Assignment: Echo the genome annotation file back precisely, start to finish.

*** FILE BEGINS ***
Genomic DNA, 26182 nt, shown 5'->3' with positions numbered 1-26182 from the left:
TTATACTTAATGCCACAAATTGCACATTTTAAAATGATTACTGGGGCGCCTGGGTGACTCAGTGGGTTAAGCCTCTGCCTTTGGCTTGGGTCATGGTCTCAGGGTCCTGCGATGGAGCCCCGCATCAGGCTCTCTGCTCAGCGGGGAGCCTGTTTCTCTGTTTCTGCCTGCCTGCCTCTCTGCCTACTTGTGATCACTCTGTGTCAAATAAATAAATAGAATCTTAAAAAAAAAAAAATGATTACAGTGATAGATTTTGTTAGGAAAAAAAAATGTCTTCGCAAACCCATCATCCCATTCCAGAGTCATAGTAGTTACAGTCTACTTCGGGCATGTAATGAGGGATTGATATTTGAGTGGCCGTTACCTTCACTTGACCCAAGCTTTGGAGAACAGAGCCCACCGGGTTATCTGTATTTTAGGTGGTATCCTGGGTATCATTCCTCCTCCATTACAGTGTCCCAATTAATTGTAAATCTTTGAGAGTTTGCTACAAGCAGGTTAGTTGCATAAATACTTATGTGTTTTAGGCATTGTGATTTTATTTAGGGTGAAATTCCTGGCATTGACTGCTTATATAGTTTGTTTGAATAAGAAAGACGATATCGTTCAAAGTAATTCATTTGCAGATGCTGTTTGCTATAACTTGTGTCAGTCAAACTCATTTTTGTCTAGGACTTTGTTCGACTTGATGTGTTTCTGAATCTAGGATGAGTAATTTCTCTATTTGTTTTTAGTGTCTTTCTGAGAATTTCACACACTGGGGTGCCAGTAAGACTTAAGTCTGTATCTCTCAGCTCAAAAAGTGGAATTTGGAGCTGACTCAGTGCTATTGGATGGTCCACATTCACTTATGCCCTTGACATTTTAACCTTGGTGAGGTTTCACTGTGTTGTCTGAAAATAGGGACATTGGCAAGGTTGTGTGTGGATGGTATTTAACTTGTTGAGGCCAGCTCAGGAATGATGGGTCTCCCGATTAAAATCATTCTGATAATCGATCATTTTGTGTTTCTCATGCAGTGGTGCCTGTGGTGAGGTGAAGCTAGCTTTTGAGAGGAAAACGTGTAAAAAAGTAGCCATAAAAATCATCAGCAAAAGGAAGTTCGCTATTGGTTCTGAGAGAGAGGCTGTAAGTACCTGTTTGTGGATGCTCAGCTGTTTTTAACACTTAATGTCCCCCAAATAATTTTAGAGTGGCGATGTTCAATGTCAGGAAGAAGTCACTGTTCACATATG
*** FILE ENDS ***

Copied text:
Genomic DNA, 26182 nt, shown 5'->3' with positions numbered 1-26182 from the left:
TTATACTTAATGCCACAAATTGCACATTTTAAAATGATTACTGGGGCGCCTGGGTGACTCAGTGGGTTAAGCCTCTGCCTTTGGCTTGGGTCATGGTCTCAGGGTCCTGCGATGGAGCCCCGCATCAGGCTCTCTGCTCAGCGGGGAGCCTGTTTCTCTGTTTCTGCCTGCCTGCCTCTCTGCCTACTTGTGATCACTCTGTGTCAAATAAATAAATAGAATCTTAAAAAAAAAAAAATGATTACAGTGATAGATTTTGTTAGGAAAAAAAAATGTCTTCGCAAACCCATCATCCCATTCCAGAGTCATAGTAGTTACAGTCTACTTCGGGCATGTAATGAGGGATTGATATTTGAGTGGCCGTTACCTTCACTTGACCCAAGCTTTGGAGAACAGAGCCCACCGGGTTATCTGTATTTTAGGTGGTATCCTGGGTATCATTCCTCCTCCATTACAGTGTCCCAATTAATTGTAAATCTTTGAGAGTTTGCTACAAGCAGGTTAGTTGCATAAATACTTATGTGTTTTAGGCATTGTGATTTTATTTAGGGTGAAATTCCTGGCATTGACTGCTTATATAGTTTGTTTGAATAAGAAAGACGATATCGTTCAAAGTAATTCATTTGCAGATGCTGTTTGCTATAACTTGTGTCAGTCAAACTCATTTTTGTCTAGGACTTTGTTCGACTTGATGTGTTTCTGAATCTAGGATGAGTAATTTCTCTATTTGTTTTTAGTGTCTTTCTGAGAATTTCACACACTGGGGTGCCAGTAAGACTTAAGTCTGTATCTCTCAGCTCAAAAAGTGGAATTTGGAGCTGACTCAGTGCTATTGGATGGTCCACATTCACTTATGCCCTTGACATTTTAACCTTGGTGAGGTTTCACTGTGTTGTCTGAAAATAGGGACATTGGCAAGGTTGTGTGTGGATGGTATTTAACTTGTTGAGGCCAGCTCAGGAATGATGGGTCTCCCGATTAAAATCATTCTGATAATCGATCATTTTGTGTTTCTCATGCAGTGGTGCCTGTGGTGAGGTGAAGCTAGCTTTTGAGAGGAAAACGTGTAAAAAAGTAGCCATAAAAATCATCAGCAAAAGGAAGTTCGCTATTGGTTCTGAGAGAGAGGCTGTAAGTACCTGTTTGTGGATGCTCAGCTGTTTTTAACACTTAATGTCCCCCAAATAATTTTAGAGTGGCGATGTTCAATGTCAGGAAGAAGTCACTGTTCACATATG